- Once they understand how to participate in the game, begin the song and remind them as needed to dance or freeze when they hear the cues in the song.
#8 Ladybug Move
Here’s another dance songs about ladybugs, however, this one teaches a variety of gross motor movements. Get everyone on their feet to dance along with this ladybug.
How to teach Ladybug Move:
- Demonstrate some of the movements your students will need to know for this song, including tiptoeing, jumping, flying, and balancing on one foot.
- When your students understand how to do each action, begin the song and dance along with your little ladybugs.
#9 The Bullfrog
This bullfrog loves to move and song! Help your toddlers follow along with this action song as they practice gross motor movements, vocal exploration, and following directions. Let’s listen for ways to play with the bullfrog!
How to teach The Bullfrog:
- Ask your students to brainstorm actions a bullfrog might do and practice moving and hopping like a bullfrog.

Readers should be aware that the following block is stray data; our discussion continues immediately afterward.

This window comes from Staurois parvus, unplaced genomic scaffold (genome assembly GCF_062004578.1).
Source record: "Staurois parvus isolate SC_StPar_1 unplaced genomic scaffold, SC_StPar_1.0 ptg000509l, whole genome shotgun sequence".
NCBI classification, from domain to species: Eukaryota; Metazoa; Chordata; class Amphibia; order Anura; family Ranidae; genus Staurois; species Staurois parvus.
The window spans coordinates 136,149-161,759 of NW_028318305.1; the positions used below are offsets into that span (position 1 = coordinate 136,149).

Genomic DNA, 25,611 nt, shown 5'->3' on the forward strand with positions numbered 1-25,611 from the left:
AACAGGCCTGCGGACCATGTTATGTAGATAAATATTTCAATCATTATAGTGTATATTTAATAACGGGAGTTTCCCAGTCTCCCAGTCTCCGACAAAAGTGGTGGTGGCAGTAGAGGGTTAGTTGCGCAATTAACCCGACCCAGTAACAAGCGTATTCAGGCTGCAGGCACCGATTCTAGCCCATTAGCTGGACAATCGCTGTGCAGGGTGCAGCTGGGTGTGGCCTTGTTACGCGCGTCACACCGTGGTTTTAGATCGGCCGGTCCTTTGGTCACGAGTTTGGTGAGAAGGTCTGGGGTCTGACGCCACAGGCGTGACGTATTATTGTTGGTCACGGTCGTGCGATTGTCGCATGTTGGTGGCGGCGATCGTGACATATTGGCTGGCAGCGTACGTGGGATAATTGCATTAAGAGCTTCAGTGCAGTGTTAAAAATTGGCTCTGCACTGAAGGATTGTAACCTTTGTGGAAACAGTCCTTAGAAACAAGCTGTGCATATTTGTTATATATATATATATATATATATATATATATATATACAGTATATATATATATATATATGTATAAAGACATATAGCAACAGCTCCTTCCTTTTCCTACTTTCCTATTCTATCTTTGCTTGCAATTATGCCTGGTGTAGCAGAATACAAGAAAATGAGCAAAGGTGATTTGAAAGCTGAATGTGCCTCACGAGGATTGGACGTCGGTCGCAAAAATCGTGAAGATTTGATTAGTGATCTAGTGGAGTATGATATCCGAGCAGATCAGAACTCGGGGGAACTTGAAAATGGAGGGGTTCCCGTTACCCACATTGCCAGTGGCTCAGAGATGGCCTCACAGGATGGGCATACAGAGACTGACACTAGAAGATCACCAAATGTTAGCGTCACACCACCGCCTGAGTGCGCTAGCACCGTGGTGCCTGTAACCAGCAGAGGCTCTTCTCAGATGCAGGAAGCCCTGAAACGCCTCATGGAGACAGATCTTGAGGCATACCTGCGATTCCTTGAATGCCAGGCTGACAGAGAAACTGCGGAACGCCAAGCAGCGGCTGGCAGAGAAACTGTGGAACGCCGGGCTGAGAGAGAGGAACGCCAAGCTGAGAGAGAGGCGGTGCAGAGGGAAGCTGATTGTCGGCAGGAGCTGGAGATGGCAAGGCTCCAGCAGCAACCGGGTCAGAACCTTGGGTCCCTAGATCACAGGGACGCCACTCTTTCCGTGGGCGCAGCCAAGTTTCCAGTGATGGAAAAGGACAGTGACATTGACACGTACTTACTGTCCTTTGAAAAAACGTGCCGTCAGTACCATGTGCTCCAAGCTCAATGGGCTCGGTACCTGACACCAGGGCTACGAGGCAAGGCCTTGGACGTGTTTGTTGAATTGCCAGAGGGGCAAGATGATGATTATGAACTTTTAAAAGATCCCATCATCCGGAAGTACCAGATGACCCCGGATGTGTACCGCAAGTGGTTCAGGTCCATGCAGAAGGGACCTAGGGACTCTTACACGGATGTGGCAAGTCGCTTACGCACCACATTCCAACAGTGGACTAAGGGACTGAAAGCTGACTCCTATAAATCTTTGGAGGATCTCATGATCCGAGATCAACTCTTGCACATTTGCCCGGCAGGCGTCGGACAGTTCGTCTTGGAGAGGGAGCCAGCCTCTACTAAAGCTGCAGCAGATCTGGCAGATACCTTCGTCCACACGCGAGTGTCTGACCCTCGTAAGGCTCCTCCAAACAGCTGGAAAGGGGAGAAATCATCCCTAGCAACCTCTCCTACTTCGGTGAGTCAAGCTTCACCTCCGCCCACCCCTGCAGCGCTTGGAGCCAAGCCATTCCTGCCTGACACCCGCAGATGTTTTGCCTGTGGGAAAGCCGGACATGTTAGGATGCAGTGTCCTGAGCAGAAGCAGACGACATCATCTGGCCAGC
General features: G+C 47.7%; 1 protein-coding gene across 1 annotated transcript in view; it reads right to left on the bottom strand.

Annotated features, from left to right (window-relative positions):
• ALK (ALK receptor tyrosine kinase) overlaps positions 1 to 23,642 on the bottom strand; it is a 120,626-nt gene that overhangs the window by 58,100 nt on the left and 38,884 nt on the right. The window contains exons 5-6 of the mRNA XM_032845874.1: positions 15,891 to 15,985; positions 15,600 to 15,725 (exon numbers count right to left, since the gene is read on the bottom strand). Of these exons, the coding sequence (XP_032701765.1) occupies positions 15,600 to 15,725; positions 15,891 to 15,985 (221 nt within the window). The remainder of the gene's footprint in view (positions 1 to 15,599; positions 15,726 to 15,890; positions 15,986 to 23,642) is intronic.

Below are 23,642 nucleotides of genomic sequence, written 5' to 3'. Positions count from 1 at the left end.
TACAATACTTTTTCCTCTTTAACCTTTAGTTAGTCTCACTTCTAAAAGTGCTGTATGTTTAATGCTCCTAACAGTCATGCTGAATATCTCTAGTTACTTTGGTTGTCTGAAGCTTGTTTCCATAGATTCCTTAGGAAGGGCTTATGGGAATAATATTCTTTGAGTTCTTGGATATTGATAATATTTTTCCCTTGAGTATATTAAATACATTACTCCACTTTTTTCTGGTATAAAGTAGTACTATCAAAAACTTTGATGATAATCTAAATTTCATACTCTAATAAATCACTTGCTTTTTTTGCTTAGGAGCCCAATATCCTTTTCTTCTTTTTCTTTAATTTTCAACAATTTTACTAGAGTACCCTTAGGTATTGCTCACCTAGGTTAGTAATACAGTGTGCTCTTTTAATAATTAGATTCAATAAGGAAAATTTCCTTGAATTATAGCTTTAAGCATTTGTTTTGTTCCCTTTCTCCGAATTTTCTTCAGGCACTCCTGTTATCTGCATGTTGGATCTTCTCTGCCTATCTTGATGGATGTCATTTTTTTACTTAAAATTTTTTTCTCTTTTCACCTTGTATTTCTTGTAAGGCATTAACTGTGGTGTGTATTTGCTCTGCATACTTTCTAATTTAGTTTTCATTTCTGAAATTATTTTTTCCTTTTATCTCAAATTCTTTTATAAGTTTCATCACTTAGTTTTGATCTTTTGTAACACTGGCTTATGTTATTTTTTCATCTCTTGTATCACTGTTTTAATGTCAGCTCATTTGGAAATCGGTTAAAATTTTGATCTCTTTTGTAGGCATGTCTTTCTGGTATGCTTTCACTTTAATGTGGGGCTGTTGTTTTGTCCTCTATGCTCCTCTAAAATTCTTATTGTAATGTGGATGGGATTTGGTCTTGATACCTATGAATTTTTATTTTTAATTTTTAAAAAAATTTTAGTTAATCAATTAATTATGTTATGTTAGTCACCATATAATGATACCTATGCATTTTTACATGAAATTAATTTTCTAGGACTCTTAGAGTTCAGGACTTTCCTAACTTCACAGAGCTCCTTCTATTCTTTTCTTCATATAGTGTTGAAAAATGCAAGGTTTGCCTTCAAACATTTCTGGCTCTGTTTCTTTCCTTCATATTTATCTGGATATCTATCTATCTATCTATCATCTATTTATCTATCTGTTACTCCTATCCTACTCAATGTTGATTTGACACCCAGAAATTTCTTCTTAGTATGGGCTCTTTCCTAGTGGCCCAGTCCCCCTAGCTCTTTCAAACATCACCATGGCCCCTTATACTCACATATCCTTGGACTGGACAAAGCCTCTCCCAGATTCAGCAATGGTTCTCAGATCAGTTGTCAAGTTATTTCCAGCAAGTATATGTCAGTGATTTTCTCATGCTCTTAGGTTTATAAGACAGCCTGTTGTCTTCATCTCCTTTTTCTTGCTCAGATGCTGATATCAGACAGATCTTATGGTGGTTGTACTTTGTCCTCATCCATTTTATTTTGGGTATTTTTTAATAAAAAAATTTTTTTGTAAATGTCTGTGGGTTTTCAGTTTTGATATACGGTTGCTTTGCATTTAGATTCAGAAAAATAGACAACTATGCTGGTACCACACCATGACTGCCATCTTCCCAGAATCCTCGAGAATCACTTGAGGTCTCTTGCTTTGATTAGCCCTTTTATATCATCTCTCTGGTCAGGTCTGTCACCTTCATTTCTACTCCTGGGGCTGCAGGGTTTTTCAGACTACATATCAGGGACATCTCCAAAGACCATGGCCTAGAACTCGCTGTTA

- Begin the songs and demonstrate how to follow the cues to dance and sing with the bullfrog.
#10 Walk in the Park
What kind of animals do you see at your local park? Do you hear them singing in the trees and croaking in the pond? Follow along with this action song to sing with the animals we find at the park. Use the visuals included in the activity guide when you download this song to represent each animal we find at the park!
How to teach Walk in the Park:
- Print and cut out visuals for each animal and lay them out for your class to see. Ask them to identify each animal.
- Once everyone knows what each animal is, begin the song and encourage your class to pat along to the beat.
- When you encounter a new animal, ask your students to point out the animal, then copy the way than animal sings.